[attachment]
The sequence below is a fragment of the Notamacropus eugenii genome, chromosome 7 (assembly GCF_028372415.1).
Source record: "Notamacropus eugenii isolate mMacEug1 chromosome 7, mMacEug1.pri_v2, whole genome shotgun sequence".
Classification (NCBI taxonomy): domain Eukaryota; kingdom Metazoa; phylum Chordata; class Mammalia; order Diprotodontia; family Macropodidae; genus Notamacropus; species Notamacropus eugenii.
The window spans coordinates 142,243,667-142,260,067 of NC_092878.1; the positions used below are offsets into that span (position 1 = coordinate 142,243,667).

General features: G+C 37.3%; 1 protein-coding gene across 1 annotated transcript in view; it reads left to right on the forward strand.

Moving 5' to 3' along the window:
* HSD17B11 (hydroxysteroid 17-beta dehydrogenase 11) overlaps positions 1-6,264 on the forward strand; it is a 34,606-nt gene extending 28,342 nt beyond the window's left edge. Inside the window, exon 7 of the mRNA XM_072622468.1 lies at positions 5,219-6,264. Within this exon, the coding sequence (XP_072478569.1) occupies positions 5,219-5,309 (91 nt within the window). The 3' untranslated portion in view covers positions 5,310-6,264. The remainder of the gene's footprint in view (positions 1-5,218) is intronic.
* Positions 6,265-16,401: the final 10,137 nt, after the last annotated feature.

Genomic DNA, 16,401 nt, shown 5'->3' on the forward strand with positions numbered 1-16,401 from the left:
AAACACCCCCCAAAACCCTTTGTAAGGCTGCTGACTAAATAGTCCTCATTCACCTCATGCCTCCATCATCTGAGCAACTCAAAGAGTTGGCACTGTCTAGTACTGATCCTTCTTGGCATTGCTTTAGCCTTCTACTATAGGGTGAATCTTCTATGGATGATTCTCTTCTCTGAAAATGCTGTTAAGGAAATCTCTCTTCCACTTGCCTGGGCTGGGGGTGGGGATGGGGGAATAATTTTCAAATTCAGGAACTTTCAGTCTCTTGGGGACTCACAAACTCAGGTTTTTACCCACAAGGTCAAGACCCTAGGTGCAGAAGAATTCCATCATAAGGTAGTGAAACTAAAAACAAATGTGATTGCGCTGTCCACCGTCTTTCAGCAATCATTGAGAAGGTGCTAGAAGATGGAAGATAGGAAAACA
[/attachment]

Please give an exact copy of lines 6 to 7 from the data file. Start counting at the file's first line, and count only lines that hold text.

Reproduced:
Moving 5' to 3' along the window:
* HSD17B11 (hydroxysteroid 17-beta dehydrogenase 11) overlaps positions 1-6,264 on the forward strand; it is a 34,606-nt gene extending 28,342 nt beyond the window's left edge. Inside the window, exon 7 of the mRNA XM_072622468.1 lies at positions 5,219-6,264. Within this exon, the coding sequence (XP_072478569.1) occupies positions 5,219-5,309 (91 nt within the window). The 3' untranslated portion in view covers positions 5,310-6,264. The remainder of the gene's footprint in view (positions 1-5,218) is intronic.